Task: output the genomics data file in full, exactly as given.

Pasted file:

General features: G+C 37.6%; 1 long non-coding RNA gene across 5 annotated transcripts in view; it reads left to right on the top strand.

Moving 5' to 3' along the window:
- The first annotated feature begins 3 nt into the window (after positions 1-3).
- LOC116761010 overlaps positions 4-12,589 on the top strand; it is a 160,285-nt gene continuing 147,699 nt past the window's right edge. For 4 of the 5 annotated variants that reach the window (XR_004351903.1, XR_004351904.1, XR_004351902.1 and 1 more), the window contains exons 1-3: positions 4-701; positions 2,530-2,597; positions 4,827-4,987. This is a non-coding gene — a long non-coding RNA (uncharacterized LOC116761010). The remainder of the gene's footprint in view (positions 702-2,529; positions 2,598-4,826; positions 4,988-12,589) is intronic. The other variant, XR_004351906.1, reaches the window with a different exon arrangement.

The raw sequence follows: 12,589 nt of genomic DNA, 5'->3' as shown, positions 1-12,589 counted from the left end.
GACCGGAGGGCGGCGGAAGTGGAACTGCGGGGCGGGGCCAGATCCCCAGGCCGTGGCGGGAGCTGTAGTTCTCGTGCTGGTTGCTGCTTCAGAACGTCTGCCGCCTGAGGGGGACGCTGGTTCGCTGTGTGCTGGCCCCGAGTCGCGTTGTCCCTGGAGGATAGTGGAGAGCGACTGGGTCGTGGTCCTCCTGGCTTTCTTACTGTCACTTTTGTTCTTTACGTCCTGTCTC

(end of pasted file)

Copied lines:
General features: G+C 37.6%; 1 long non-coding RNA gene across 5 annotated transcripts in view; it reads left to right on the top strand.

Moving 5' to 3' along the window:
- The first annotated feature begins 3 nt into the window (after positions 1-3).
- LOC116761010 overlaps positions 4-12,589 on the top strand; it is a 160,285-nt gene continuing 147,699 nt past the window's right edge. For 4 of the 5 annotated variants that reach the window (XR_004351903.1, XR_004351904.1, XR_004351902.1 and 1 more), the window contains exons 1-3: positions 4-701; positions 2,530-2,597; positions 4,827-4,987. This is a non-coding gene — a long non-coding RNA (uncharacterized LOC116761010). The remainder of the gene's footprint in view (positions 702-2,529; positions 2,598-4,826; positions 4,988-12,589) is intronic. The other variant, XR_004351906.1, reaches the window with a different exon arrangement.

The raw sequence follows: 12,589 nt of genomic DNA, 5'->3' as shown, positions 1-12,589 counted from the left end.
GACCGGAGGGCGGCGGAAGTGGAACTGCGGGGCGGGGCCAGATCCCCAGGCCGTGGCGGGAGCTGTAGTTCTCGTGCTGGTTGCTGCTTCAGAACGTCTGCCGCCTGAGGGGGACGCTGGTTCGCTGTGTGCTGGCCCCGAGTCGCGTTGTCCCTGGAGGATAGTGGAGAGCGACTGGGTCGTGGTCCTCCTGGCTTTCTTACTGTCACTTTTGTTCTTTACGTCCTGTCTC